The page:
• Evaluate every gift and make sure you’re not giving out of obligation but it is really coming from a place of gratitude.

Have fun shopping!!


Finding extra $$ for the holidays: Tip 1

The holidays present an unusual challenge for those of us who budget. Gifting is usually a reality for most of us and finding that extra money without dipping into savings can be challenging. I thought I’d post a few areas where you can save small amounts to make a big impact. The first area that I’ve found will probably surprise you.

save money on water


The folks over at PUR sent me a faucet filter to try and express my opinion about it. I do have opinions but first, let me give you some info.

Did you know:

  • Carbonated Soft Drinks outsell Bottled Water by over 5 to 1 in North America. reference
  • In California, nearly half of children ages 2 to 11 drink at least one soda or sugar-sweetened drink daily. reference
  • Filtered water can cost 93% less than bottled water. reference
  • Even if you recycle plastic bottles, most of the environmental impact comes from the manufacturing and transportation of bottled water. reference
  • A family of 4 ideally consumes 200+ oz of water per day. If you were to switch from soda and bottled water to a filter like a PUR faucet filter, then your annual savings would be $670.22.
  • Drinking unfiltered water can expose you to heavy metals, trace levels of pharmaceuticals, industrial chemicals, and other awful stuff. reference

My experience:

We typically do not purchase bottled water or soda. Every now and then a few sports drinks enter the door and occasionally a fountain soda, but generally we are a water household. Our kids do not drink much juice, and I even requested that they only be given water or milk at school. The result of this environment is that I have kids who like water and even ask for it. We drink strictly out of the filter from our refrigerator. However, if you have one of these, then you know the filters are TERRIBLY expensive. So when the folks at PUR suggested a different filter solution I was very open to it. Here are the things that I like:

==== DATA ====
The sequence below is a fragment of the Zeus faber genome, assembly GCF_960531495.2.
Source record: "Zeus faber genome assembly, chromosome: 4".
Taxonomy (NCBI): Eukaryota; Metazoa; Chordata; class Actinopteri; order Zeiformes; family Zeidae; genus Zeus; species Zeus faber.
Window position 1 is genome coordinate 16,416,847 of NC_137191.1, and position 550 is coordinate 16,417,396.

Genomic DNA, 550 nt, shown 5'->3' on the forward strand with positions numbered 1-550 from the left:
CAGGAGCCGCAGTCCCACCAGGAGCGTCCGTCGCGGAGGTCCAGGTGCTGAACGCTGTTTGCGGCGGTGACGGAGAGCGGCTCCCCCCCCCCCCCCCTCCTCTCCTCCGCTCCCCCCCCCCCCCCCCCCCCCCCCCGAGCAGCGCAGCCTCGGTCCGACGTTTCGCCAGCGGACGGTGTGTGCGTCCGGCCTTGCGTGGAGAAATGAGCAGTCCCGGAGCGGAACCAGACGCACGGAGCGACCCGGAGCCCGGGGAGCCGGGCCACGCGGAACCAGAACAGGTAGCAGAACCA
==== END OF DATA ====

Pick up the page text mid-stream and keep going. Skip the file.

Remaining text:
1. It is easy to use. Even my kids understand the concept of turning on the faucet and since we wash hands in the kitchen they already have a stool to stand on. The refrigerator dispenser is harder for them to reach. 
  2. I can control the temperature. The refrigerator filter water comes out cold. I generally like this except when making formula bottles. For that instance I need room temperature and previously I just used unfiltered water. (now that I’ve done the research on unfiltered water this kind of makes me feel icky and sad that I exposed my babies to all those contaminants.)
  3. The replacement filters are cheap. Right now you can get a full year of filters for $50 on the PUR site. I generally have to replace my refrigerator filter 2-3 times per year which each cost at least $50 each filter. You know how I love to save money.
  4. It removes mercury. If you do your research on your water supply and what is in your water (even your bottled or filtered water) then you will probably be as shocked as I was to find that mercury can get into the water supply and this can cause kidney damage. Other brand name filters do not take it out. PUR does.  reference

Bottom line. I try hard to walk the line between saving money and still being healthy. Some things are not the absolute cheapest option. But I firmly believe that drinking filtered water is an area where the reward outweighs the small cost. So do us all a favor and stop buying bottled soda and water. Start drinking from your faucet. Put the money you save into the jug or your holiday spending budget. I don’t know about you, I could use an extra $670/year.

I mean really, saving some moola around the holidays is always nice. Right?

What do you think?

Disclosure: The kind folks at PUR sent me a faucet filter to review, free of charge. I was not compensated in any way and all my opinions, if you couldn’t already tell, are my own.